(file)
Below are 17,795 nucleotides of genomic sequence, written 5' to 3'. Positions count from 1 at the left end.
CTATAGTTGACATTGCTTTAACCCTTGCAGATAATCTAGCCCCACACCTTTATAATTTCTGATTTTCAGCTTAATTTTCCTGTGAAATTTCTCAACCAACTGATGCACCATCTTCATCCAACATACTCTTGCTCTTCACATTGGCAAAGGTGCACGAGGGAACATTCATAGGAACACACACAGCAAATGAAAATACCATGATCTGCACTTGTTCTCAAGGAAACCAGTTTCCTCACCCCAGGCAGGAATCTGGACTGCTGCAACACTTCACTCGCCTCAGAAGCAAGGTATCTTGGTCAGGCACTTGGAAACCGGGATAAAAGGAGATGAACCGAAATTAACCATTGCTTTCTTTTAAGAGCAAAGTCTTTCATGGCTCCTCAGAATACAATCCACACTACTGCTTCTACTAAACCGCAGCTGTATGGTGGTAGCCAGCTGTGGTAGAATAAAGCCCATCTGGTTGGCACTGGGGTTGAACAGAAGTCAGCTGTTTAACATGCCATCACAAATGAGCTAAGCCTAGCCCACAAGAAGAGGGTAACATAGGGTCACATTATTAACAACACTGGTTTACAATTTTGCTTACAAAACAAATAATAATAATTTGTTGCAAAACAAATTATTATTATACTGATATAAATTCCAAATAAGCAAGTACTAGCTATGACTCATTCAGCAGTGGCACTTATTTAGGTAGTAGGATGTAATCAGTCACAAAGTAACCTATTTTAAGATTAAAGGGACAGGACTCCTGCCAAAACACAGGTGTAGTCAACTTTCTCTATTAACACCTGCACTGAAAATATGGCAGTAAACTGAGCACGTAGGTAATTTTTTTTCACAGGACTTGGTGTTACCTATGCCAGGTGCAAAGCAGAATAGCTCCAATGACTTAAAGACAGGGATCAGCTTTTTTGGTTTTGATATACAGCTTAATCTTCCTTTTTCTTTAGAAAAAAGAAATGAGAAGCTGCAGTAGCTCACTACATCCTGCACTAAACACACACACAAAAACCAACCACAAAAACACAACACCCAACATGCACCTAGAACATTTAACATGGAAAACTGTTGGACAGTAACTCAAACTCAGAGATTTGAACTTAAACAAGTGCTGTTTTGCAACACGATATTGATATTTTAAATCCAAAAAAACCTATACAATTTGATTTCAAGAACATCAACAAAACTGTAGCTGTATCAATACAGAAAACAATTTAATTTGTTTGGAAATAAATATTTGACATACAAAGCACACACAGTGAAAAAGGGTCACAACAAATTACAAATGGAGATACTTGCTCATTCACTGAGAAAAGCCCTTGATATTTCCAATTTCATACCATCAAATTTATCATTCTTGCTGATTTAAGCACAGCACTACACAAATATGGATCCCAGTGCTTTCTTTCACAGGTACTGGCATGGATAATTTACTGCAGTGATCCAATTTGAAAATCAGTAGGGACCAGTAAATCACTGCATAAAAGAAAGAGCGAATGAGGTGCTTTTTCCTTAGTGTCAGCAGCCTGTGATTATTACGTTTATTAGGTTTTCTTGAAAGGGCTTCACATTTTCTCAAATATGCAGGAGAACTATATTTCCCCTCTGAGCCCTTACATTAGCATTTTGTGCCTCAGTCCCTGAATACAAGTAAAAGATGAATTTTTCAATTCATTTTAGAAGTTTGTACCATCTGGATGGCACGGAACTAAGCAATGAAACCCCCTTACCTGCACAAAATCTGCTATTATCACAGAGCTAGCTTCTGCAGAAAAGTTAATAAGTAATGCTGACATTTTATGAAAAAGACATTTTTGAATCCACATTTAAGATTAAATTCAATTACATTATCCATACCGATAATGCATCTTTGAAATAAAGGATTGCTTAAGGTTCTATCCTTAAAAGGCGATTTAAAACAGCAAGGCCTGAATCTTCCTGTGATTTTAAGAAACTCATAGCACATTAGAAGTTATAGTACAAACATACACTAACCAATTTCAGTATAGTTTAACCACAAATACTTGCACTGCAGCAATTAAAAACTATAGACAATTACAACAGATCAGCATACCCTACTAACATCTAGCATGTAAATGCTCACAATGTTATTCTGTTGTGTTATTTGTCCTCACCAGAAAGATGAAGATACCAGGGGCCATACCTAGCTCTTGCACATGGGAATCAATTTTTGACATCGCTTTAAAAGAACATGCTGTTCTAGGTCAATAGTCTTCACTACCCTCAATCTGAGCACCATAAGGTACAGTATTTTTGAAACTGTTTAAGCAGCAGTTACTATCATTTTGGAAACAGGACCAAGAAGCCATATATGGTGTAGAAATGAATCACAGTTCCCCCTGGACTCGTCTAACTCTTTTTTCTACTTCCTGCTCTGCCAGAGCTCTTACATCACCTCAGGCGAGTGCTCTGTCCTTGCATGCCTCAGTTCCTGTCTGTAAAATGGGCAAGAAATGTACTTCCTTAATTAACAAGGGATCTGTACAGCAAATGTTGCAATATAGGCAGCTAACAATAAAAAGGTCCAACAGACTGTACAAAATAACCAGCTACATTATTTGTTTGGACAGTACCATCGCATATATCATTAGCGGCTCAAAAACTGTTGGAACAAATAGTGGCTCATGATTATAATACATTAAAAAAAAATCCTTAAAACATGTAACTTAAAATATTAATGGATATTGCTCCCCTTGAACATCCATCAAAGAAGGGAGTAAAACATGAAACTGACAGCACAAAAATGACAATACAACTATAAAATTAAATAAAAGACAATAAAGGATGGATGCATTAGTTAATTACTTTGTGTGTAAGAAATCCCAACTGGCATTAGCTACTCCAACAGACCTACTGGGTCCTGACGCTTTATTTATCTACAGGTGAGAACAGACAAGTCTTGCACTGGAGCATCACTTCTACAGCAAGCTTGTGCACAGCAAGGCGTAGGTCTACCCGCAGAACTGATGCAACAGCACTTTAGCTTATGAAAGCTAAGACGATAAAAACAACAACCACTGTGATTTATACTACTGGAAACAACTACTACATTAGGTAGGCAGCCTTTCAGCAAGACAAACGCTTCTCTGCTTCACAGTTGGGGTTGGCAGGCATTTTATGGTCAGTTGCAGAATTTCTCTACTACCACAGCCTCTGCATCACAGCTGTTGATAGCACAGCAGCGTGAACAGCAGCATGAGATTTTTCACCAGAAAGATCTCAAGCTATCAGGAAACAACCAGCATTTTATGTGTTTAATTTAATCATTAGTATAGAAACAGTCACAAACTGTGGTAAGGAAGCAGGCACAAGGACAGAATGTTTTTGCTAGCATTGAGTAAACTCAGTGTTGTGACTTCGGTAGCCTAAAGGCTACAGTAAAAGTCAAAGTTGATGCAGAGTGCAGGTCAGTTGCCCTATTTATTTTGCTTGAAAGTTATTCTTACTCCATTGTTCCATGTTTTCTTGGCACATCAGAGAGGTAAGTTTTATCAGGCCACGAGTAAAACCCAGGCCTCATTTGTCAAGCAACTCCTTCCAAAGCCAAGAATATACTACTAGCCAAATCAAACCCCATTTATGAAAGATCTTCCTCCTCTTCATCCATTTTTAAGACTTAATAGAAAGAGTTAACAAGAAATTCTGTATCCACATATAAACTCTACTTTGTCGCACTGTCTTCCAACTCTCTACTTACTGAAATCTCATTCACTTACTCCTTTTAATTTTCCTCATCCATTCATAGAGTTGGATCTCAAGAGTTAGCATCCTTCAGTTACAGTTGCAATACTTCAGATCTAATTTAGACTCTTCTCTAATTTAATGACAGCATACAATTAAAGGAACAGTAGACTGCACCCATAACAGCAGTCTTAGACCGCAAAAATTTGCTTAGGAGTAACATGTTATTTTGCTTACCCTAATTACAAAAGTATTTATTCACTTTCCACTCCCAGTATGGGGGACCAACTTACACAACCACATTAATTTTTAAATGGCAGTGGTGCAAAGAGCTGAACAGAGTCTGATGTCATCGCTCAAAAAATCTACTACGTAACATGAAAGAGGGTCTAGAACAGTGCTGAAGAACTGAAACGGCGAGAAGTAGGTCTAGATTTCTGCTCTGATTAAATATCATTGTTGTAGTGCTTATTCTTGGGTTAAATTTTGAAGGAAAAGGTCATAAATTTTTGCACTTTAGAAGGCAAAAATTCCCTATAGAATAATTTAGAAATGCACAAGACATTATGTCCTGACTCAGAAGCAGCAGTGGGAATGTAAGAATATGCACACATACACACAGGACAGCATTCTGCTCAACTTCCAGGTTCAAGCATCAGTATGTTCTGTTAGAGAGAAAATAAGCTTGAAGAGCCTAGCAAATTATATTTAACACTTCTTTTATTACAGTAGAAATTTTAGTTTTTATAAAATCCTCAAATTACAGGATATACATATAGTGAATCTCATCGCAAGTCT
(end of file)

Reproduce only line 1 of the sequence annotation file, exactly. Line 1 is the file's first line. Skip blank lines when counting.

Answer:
Below are 17,795 nucleotides of genomic sequence, written 5' to 3'. Positions count from 1 at the left end.